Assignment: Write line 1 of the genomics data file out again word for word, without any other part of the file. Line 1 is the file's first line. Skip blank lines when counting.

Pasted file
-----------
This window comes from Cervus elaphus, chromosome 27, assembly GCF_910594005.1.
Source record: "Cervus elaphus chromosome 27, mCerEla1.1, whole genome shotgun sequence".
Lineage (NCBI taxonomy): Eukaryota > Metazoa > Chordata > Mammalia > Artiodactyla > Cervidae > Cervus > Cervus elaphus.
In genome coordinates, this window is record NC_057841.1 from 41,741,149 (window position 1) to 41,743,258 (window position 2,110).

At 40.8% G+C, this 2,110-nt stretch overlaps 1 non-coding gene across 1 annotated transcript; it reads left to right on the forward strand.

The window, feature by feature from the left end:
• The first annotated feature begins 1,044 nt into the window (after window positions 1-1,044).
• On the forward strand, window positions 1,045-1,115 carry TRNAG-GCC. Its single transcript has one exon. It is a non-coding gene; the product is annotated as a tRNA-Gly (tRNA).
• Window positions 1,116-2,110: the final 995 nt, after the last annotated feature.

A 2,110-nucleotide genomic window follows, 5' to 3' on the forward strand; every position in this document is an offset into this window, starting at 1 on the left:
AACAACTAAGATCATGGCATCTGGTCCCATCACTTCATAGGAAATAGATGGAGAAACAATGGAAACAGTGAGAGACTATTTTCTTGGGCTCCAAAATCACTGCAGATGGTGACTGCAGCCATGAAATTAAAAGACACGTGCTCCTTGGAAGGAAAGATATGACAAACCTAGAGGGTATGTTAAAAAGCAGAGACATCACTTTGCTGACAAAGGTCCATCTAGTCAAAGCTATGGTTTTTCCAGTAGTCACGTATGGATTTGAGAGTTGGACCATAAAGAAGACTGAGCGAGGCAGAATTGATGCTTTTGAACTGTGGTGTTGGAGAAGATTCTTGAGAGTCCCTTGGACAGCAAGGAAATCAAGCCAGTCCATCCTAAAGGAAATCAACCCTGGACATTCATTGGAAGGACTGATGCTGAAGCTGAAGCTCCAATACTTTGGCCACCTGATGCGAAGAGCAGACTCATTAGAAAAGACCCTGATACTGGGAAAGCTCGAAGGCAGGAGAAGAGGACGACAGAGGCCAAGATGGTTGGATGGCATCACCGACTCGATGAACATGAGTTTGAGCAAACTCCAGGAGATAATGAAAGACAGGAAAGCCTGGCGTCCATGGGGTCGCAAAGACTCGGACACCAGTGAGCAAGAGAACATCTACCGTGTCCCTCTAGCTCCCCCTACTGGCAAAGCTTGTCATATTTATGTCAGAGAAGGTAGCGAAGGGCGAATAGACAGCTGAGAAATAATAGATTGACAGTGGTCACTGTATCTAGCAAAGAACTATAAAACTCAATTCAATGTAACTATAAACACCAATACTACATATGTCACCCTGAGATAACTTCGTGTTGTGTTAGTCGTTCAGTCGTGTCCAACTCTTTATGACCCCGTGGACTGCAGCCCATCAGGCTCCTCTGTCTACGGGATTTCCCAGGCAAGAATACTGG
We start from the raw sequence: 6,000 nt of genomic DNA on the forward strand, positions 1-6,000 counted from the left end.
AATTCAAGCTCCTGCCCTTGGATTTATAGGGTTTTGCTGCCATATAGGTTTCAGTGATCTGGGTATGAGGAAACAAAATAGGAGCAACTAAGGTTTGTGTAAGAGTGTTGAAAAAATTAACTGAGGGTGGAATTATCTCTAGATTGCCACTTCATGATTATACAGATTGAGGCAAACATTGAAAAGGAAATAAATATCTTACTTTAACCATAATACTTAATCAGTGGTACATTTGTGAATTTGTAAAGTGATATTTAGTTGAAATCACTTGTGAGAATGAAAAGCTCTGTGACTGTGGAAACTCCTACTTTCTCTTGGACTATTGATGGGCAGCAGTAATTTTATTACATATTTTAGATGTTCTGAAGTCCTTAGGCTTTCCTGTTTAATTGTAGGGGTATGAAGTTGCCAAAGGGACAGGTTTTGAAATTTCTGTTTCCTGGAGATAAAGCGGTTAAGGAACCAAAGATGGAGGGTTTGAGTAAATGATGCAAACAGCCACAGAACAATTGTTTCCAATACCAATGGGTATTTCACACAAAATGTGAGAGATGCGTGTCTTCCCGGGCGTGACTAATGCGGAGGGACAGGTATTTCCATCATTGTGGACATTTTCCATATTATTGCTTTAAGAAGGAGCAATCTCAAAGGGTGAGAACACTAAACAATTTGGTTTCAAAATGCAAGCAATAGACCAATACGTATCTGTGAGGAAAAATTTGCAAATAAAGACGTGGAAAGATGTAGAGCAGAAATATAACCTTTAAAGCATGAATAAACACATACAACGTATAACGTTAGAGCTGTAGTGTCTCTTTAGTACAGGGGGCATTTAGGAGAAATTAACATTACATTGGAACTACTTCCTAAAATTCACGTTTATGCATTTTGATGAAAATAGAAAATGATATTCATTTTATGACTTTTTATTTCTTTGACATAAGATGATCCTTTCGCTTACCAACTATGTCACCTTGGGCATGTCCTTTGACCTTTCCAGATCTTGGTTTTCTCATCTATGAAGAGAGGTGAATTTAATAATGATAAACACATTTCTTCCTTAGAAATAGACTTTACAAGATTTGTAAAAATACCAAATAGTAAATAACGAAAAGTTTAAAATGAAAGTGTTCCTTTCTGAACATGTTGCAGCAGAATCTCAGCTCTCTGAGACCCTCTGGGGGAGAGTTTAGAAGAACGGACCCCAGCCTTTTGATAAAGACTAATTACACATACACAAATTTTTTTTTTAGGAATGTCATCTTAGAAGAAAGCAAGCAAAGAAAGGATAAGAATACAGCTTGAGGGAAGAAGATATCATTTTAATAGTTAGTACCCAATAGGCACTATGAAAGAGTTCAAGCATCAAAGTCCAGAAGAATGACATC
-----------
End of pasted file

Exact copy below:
This window comes from Cervus elaphus, chromosome 27, assembly GCF_910594005.1.